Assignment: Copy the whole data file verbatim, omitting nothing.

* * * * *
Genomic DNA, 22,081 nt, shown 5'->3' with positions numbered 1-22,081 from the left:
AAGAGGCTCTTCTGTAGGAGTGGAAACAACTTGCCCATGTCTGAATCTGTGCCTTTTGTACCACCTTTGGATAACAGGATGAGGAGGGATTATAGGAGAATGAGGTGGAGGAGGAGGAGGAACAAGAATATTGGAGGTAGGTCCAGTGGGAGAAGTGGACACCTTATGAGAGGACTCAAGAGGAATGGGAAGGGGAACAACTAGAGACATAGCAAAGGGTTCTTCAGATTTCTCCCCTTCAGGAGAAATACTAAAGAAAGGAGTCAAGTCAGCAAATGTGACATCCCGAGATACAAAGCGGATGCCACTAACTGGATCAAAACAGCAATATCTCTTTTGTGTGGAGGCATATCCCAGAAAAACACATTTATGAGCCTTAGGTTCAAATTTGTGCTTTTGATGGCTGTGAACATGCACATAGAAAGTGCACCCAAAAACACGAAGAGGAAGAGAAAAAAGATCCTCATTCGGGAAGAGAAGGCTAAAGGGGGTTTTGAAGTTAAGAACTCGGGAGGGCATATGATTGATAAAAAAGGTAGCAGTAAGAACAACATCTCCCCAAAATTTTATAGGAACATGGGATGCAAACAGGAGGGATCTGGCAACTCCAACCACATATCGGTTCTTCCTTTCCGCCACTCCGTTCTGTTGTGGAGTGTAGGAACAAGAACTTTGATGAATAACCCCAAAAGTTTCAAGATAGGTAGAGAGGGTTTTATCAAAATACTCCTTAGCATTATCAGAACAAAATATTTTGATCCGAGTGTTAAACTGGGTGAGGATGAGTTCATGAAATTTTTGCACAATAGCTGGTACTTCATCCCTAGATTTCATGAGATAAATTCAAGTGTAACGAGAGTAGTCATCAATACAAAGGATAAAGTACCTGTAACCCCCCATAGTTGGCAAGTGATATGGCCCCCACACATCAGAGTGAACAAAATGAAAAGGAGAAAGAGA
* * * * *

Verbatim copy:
Genomic DNA, 22,081 nt, shown 5'->3' with positions numbered 1-22,081 from the left:
AAGAGGCTCTTCTGTAGGAGTGGAAACAACTTGCCCATGTCTGAATCTGTGCCTTTTGTACCACCTTTGGATAACAGGATGAGGAGGGATTATAGGAGAATGAGGTGGAGGAGGAGGAGGAACAAGAATATTGGAGGTAGGTCCAGTGGGAGAAGTGGACACCTTATGAGAGGACTCAAGAGGAATGGGAAGGGGAACAACTAGAGACATAGCAAAGGGTTCTTCAGATTTCTCCCCTTCAGGAGAAATACTAAAGAAAGGAGTCAAGTCAGCAAATGTGACATCCCGAGATACAAAGCGGATGCCACTAACTGGATCAAAACAGCAATATCTCTTTTGTGTGGAGGCATATCCCAGAAAAACACATTTATGAGCCTTAGGTTCAAATTTGTGCTTTTGATGGCTGTGAACATGCACATAGAAAGTGCACCCAAAAACACGAAGAGGAAGAGAAAAAAGATCCTCATTCGGGAAGAGAAGGCTAAAGGGGGTTTTGAAGTTAAGAACTCGGGAGGGCATATGATTGATAAAAAAGGTAGCAGTAAGAACAACATCTCCCCAAAATTTTATAGGAACATGGGATGCAAACAGGAGGGATCTGGCAACTCCAACCACATATCGGTTCTTCCTTTCCGCCACTCCGTTCTGTTGTGGAGTGTAGGAACAAGAACTTTGATGAATAACCCCAAAAGTTTCAAGATAGGTAGAGAGGGTTTTATCAAAATACTCCTTAGCATTATCAGAACAAAATATTTTGATCCGAGTGTTAAACTGGGTGAGGATGAGTTCATGAAATTTTTGCACAATAGCTGGTACTTCATCCCTAGATTTCATGAGATAAATTCAAGTGTAACGAGAGTAGTCATCAATACAAAGGATAAAGTACCTGTAACCCCCCATAGTTGGCAAGTGATATGGCCCCCACACATCAGAGTGAACAAAATGAAAAGGAGAAAGAGA